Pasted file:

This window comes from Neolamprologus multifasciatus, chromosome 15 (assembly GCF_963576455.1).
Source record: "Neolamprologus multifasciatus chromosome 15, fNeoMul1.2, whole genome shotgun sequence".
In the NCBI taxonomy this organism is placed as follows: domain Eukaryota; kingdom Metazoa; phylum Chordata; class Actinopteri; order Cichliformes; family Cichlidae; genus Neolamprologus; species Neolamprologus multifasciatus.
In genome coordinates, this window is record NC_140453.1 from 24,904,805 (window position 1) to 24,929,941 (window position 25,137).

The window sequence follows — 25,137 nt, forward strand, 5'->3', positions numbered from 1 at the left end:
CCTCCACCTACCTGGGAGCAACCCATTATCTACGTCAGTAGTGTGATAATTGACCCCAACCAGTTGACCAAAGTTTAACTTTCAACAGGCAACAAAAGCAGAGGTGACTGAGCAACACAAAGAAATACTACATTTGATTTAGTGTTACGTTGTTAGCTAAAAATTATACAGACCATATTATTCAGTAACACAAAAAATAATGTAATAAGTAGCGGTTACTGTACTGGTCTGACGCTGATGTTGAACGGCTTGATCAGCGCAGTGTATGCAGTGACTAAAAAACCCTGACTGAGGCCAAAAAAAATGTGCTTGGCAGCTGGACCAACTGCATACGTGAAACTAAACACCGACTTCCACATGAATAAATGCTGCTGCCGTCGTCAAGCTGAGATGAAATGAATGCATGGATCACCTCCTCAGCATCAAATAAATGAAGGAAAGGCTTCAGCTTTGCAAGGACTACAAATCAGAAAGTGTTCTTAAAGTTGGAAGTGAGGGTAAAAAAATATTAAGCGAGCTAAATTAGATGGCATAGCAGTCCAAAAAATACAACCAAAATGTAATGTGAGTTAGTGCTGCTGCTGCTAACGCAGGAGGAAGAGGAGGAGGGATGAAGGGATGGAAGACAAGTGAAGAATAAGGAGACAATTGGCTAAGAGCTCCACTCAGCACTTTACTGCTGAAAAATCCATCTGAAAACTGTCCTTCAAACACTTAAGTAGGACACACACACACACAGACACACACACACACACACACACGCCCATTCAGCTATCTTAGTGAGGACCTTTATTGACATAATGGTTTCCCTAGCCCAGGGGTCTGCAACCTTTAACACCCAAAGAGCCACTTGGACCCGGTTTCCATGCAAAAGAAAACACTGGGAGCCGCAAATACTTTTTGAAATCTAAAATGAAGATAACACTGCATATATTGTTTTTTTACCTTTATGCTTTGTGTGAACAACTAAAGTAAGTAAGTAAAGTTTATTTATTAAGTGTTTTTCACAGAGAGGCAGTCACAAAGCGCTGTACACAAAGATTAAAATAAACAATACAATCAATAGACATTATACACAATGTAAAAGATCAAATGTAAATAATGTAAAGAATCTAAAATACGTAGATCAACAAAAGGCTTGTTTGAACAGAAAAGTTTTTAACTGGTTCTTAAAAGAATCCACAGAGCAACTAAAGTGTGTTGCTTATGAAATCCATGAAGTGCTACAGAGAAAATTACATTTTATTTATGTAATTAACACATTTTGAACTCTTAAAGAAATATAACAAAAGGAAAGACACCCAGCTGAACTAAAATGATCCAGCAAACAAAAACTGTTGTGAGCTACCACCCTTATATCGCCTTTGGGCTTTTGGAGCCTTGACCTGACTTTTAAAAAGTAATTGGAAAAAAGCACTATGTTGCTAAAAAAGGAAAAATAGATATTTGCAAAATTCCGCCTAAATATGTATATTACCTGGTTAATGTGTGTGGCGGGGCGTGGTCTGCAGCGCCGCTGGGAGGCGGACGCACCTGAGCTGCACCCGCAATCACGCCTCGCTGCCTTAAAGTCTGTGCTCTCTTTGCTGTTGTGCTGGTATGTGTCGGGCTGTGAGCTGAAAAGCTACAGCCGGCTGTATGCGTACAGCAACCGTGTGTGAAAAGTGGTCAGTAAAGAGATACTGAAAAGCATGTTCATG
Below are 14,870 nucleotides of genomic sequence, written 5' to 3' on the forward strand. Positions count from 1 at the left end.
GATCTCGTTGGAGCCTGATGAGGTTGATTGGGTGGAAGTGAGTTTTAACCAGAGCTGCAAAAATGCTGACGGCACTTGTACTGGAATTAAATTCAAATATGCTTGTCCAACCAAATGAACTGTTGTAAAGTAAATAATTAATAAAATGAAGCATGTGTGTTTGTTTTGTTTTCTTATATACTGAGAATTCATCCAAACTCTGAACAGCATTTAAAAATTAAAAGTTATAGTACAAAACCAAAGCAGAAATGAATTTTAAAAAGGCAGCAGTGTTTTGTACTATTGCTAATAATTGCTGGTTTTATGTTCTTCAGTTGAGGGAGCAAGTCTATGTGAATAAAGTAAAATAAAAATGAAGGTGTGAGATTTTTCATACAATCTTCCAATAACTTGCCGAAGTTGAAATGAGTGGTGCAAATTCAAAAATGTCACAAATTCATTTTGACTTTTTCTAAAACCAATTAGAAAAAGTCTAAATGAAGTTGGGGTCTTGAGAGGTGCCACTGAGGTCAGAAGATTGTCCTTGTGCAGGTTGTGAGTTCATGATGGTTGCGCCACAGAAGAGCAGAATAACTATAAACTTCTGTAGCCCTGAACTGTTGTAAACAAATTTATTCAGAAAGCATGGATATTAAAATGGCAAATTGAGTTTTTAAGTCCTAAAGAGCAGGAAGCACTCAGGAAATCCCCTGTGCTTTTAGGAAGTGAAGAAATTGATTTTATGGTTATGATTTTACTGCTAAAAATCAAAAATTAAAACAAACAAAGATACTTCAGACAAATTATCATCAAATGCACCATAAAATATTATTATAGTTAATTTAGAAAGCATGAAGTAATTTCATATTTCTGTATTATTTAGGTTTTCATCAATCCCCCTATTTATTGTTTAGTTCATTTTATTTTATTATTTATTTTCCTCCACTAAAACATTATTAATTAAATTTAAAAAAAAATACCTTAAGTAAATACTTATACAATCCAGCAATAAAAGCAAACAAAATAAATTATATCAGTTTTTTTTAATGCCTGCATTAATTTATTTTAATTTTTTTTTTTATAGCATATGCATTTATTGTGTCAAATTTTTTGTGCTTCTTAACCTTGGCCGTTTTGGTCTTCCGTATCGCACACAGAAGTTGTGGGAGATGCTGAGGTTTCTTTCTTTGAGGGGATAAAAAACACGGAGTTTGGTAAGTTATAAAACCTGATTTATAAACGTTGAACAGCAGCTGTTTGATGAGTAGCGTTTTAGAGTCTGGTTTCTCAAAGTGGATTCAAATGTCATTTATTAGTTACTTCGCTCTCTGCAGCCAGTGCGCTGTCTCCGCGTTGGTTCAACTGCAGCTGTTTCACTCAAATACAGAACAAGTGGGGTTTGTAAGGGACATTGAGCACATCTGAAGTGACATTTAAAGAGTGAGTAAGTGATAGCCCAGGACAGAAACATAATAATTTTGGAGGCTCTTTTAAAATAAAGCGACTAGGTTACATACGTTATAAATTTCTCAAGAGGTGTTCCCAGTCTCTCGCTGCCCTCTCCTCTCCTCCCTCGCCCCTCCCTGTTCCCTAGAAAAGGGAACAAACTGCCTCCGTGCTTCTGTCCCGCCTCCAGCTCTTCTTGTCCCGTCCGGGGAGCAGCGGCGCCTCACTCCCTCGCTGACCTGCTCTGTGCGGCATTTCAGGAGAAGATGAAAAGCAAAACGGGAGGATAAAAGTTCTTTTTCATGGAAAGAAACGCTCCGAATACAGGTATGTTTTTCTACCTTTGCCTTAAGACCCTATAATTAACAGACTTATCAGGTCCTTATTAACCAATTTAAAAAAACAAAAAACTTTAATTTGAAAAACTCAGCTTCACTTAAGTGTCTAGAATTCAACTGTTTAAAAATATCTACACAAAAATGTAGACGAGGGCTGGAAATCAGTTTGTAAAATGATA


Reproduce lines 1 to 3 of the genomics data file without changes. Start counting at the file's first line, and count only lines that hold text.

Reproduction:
This window comes from Neolamprologus multifasciatus, chromosome 15 (assembly GCF_963576455.1).
Source record: "Neolamprologus multifasciatus chromosome 15, fNeoMul1.2, whole genome shotgun sequence".
In the NCBI taxonomy this organism is placed as follows: domain Eukaryota; kingdom Metazoa; phylum Chordata; class Actinopteri; order Cichliformes; family Cichlidae; genus Neolamprologus; species Neolamprologus multifasciatus.